Moldboard plows are designed to slice and invert a layer of soil, thus covering the sod and leaving a rough surface. These plows have large, curved bottoms called moldboards that attach to a frame. The moldboards have shears along the bottom edge and large curved wings above to turn the soil. Models are available that have 2 to 12 bottoms, a 12- to 22-inch width of cut, and plow to a depth of 14 inches. They attach to the 3-point hitch, or they may be towed. Most models have furrow wheels, and the plows are raised or lowered hydraulically. Horsepower pulling requirements are high and vary widely with because of soil type and conditions.
Moldboard plows are used on clean-tilled cropland with high amounts of residue. Some models have reset mechanisms that allow each bottom to rise over an obstruction and then return to its original position. They are ineffective in rocky soils. Because these plows have very high power requirements and leave little crop residue on the soil surface, they are not used as extensively as they once were in row-crop farming. They have been used on abandoned farmland being prepared for grass seeding.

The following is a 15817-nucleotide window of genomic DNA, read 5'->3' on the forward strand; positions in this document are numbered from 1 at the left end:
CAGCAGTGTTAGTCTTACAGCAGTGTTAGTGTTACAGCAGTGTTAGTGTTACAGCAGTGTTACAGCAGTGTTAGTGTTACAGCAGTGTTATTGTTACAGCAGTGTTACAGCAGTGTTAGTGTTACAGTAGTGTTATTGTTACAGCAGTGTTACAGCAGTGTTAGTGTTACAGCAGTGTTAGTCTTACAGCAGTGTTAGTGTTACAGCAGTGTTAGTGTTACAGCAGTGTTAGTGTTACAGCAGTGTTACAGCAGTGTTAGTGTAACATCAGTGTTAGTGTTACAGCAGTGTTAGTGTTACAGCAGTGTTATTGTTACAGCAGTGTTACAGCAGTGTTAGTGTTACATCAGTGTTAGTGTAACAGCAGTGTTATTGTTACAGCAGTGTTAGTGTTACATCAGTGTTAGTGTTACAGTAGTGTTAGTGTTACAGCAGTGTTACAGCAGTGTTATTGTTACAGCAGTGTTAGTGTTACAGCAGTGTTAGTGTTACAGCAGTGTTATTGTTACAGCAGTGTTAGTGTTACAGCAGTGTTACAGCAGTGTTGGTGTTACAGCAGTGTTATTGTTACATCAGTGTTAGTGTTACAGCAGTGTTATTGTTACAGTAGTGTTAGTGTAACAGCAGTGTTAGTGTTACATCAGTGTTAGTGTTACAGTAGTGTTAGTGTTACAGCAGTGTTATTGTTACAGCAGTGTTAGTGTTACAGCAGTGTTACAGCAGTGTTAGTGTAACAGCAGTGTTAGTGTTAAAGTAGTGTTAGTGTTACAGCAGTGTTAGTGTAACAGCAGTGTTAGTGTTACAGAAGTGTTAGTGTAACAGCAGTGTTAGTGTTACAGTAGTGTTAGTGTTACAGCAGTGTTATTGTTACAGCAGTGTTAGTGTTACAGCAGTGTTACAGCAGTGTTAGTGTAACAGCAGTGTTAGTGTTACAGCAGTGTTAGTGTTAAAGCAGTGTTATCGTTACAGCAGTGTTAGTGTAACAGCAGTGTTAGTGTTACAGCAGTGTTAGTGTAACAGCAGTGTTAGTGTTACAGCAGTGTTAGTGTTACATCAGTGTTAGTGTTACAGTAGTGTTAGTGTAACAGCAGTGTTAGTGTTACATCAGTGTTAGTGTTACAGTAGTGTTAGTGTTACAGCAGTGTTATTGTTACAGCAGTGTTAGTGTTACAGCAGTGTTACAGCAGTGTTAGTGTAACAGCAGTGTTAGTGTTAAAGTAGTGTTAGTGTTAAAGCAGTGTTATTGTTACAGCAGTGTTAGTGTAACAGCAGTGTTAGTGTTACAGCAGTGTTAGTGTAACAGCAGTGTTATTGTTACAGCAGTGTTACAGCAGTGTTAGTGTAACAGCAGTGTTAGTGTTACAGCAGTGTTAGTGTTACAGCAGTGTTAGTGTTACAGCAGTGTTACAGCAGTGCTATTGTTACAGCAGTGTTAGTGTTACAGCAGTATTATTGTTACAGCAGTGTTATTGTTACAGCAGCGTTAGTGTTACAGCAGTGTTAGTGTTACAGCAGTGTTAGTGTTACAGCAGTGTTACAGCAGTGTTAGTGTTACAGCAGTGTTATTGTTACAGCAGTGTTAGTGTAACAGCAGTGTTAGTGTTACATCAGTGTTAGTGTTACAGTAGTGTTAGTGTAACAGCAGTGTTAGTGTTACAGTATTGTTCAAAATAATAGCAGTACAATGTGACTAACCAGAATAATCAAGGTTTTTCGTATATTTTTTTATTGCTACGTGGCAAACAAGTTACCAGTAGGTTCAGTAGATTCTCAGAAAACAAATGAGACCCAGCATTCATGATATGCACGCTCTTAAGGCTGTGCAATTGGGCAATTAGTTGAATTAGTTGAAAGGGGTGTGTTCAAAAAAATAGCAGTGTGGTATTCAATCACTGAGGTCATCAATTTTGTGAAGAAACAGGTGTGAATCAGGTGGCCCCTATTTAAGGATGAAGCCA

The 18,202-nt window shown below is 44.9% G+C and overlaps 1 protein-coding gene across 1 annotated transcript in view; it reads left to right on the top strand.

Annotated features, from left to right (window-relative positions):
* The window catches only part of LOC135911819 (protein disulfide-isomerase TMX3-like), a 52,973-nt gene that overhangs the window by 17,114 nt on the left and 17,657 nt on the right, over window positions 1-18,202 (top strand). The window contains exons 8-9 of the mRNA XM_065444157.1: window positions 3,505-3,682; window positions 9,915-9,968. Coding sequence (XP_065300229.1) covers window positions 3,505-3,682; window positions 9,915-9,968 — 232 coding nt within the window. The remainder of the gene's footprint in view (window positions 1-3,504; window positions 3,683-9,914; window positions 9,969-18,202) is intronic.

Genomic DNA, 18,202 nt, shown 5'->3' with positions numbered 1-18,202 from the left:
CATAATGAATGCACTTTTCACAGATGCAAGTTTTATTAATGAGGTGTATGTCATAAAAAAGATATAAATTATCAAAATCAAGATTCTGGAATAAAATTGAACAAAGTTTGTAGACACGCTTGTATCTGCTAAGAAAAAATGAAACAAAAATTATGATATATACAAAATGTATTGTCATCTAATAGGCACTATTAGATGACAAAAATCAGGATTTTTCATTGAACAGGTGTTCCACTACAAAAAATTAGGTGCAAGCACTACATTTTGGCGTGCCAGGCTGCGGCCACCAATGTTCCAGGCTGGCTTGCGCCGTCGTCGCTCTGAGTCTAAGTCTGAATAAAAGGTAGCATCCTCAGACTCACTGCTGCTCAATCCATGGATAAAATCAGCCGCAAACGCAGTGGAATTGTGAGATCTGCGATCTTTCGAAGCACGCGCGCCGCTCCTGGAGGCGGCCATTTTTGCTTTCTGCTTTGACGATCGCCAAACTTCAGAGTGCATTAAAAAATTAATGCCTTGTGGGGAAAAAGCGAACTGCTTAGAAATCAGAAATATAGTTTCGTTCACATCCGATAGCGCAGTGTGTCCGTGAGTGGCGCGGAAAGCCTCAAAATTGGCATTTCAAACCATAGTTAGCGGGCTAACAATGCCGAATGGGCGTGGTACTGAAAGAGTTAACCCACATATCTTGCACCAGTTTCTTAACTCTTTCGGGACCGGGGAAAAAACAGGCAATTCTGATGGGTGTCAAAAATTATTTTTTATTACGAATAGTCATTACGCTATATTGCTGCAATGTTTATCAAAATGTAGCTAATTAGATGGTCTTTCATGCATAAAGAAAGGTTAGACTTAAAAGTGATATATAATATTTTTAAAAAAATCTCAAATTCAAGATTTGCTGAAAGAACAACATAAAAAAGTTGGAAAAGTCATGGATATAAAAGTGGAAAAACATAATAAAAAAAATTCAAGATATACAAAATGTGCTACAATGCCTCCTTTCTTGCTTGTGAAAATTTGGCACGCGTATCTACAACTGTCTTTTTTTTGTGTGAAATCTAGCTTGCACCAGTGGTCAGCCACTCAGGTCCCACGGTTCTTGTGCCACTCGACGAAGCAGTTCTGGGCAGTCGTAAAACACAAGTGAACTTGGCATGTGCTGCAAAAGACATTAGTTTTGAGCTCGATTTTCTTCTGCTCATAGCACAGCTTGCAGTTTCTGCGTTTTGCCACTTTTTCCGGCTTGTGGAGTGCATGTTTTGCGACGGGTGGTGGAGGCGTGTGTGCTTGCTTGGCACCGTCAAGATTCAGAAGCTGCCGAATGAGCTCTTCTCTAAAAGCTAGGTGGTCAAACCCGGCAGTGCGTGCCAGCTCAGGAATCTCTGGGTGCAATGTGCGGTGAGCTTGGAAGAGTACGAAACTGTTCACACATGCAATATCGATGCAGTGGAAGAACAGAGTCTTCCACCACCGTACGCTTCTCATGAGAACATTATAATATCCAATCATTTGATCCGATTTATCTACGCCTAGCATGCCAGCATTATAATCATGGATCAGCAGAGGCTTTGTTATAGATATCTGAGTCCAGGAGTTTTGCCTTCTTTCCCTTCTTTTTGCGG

References / Additional Information
Stevens, R.; Monsen, S. B. 2004. Chapter 9. Mechanical plant control. In: Monsen, S.B.; Stevens, R.; Shaw, N.L., comps. Restoring western ranges and wildlands, vol. 1. Gen. Tech. Rep. RMRS-GTR-136-vol-1. Fort Collins, CO: U.S. Department of Agriculture, Forest Service, Rocky Mountain Research Station: 65-88.